Mary Dudziak: The more we explain away failures during Obama’s presidency as the inevitable consequence of political structures, the more we put off an urgent analysis of the failures of the president himself.
Mary Dudziak: “Liberals” and “conservatives” are often talking past each other on questions of national security, and there is a need to reshift the conversation, and get beyond partisan and left/right divides.
Mary Dudziak: The absence of the people in war means that the people do not tire of the costs of war. The people’s remoteness and isolation from war undermines their traditional role as a restraint.
Mary L. Dudziak: As Americans become more isolated from the costs of war, military engagement no longer seems to require the support of the American people. Their disengagement does not limit the reach of American military action, but enables its expansion.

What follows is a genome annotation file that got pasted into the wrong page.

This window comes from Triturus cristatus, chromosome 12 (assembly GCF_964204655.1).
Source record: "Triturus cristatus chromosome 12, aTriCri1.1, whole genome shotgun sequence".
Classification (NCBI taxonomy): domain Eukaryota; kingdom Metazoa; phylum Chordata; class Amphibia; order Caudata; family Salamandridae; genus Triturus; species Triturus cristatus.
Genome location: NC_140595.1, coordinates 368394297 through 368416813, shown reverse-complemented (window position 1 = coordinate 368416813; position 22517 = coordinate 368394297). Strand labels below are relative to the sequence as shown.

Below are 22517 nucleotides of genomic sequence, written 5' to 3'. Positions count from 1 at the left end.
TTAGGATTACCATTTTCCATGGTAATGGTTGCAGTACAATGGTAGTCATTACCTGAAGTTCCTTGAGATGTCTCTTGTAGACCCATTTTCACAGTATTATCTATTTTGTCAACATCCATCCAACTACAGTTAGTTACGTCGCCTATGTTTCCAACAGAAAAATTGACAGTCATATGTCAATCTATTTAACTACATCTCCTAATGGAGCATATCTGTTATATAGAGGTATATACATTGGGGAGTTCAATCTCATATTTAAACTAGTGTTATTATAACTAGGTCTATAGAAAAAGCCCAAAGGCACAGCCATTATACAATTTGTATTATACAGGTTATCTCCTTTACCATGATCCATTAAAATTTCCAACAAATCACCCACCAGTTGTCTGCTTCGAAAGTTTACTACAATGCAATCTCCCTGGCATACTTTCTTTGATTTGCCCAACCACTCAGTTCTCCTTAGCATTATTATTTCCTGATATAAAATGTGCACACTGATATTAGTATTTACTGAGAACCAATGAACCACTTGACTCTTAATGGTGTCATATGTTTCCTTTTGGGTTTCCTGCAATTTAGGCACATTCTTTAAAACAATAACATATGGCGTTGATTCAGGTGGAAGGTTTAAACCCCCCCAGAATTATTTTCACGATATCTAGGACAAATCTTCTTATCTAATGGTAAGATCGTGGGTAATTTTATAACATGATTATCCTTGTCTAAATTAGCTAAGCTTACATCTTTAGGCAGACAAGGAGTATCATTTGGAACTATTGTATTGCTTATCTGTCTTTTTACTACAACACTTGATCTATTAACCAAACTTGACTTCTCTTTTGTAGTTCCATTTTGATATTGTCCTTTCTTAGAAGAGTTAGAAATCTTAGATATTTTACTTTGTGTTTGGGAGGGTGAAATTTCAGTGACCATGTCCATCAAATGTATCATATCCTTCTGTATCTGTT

Mary L. Dudziak: Even if 9/11 changed the way Americans thought about the world, it could not determine the actions we would take in its aftermath. It did not deprive American leaders of choices.
Mary L. Dudziak: The no-change-during-wartime argument is an example of conventional thinking about war and American society. “Wartime” is imagined to be a temporary condition. It is a special kind of time. Wartime, by definition, is preceded and followed by “peacetime.” American history is thought to consist of the movement from peacetime to wartime and back again. In this conceptualization, wartimes always comes to an end.